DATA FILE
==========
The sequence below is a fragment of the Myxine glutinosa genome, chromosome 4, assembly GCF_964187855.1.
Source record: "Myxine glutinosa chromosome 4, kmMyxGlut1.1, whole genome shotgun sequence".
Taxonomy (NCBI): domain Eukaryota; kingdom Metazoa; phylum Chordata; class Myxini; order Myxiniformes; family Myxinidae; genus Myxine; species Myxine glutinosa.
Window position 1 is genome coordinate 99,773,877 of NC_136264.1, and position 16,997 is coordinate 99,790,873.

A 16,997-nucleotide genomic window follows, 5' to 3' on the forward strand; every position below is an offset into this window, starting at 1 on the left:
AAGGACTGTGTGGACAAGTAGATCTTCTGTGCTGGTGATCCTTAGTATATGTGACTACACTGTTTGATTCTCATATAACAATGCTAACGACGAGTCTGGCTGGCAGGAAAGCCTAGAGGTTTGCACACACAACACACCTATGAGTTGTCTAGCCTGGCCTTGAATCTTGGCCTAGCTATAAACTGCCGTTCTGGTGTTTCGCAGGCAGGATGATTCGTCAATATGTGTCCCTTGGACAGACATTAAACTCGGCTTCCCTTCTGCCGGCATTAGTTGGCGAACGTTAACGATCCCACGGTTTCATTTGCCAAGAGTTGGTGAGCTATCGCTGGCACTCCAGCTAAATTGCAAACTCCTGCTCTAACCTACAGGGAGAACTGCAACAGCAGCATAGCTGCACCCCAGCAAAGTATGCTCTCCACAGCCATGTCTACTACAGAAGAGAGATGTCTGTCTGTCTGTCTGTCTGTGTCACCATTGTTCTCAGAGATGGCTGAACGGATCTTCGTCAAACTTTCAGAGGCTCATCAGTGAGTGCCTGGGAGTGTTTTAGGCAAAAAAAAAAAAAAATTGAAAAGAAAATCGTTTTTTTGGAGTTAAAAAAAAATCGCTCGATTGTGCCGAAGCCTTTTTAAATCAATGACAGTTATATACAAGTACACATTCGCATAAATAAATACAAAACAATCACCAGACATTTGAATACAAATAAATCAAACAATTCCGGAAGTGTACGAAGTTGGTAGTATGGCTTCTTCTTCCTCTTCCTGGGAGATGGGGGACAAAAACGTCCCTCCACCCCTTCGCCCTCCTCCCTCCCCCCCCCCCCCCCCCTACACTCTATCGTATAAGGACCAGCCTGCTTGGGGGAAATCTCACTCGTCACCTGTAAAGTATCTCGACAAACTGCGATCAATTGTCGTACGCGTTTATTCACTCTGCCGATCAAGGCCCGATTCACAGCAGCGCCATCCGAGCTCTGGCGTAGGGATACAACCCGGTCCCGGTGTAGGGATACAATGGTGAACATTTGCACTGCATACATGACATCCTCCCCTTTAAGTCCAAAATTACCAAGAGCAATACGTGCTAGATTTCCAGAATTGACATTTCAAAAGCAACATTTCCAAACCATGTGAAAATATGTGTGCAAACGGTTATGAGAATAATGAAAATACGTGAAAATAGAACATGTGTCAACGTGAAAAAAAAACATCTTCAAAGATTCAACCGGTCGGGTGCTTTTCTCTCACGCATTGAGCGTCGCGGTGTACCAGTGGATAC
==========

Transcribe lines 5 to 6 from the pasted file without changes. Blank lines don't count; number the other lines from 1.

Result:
A 16,997-nucleotide genomic window follows, 5' to 3' on the forward strand; every position below is an offset into this window, starting at 1 on the left:
AAGGACTGTGTGGACAAGTAGATCTTCTGTGCTGGTGATCCTTAGTATATGTGACTACACTGTTTGATTCTCATATAACAATGCTAACGACGAGTCTGGCTGGCAGGAAAGCCTAGAGGTTTGCACACACAACACACCTATGAGTTGTCTAGCCTGGCCTTGAATCTTGGCCTAGCTATAAACTGCCGTTCTGGTGTTTCGCAGGCAGGATGATTCGTCAATATGTGTCCCTTGGACAGACATTAAACTCGGCTTCCCTTCTGCCGGCATTAGTTGGCGAACGTTAACGATCCCACGGTTTCATTTGCCAAGAGTTGGTGAGCTATCGCTGGCACTCCAGCTAAATTGCAAACTCCTGCTCTAACCTACAGGGAGAACTGCAACAGCAGCATAGCTGCACCCCAGCAAAGTATGCTCTCCACAGCCATGTCTACTACAGAAGAGAGATGTCTGTCTGTCTGTCTGTCTGTGTCACCATTGTTCTCAGAGATGGCTGAACGGATCTTCGTCAAACTTTCAGAGGCTCATCAGTGAGTGCCTGGGAGTGTTTTAGGCAAAAAAAAAAAAAAATTGAAAAGAAAATCGTTTTTTTGGAGTTAAAAAAAAATCGCTCGATTGTGCCGAAGCCTTTTTAAATCAATGACAGTTATATACAAGTACACATTCGCATAAATAAATACAAAACAATCACCAGACATTTGAATACAAATAAATCAAACAATTCCGGAAGTGTACGAAGTTGGTAGTATGGCTTCTTCTTCCTCTTCCTGGGAGATGGGGGACAAAAACGTCCCTCCACCCCTTCGCCCTCCTCCCTCCCCCCCCCCCCCCCCCTACACTCTATCGTATAAGGACCAGCCTGCTTGGGGGAAATCTCACTCGTCACCTGTAAAGTATCTCGACAAACTGCGATCAATTGTCGTACGCGTTTATTCACTCTGCCGATCAAGGCCCGATTCACAGCAGCGCCATCCGAGCTCTGGCGTAGGGATACAACCCGGTCCCGGTGTAGGGATACAATGGTGAACATTTGCACTGCATACATGACATCCTCCCCTTTAAGTCCAAAATTACCAAGAGCAATACGTGCTAGATTTCCAGAATTGACATTTCAAAAGCAACATTTCCAAACCATGTGAAAATATGTGTGCAAACGGTTATGAGAATAATGAAAATACGTGAAAATAGAACATGTGTCAACGTGAAAAAAAAACATCTTCAAAGATTCAACCGGTCGGGTGCTTTTCTCTCACGCATTGAGCGTCGCGGTGTACCAGTGGATAC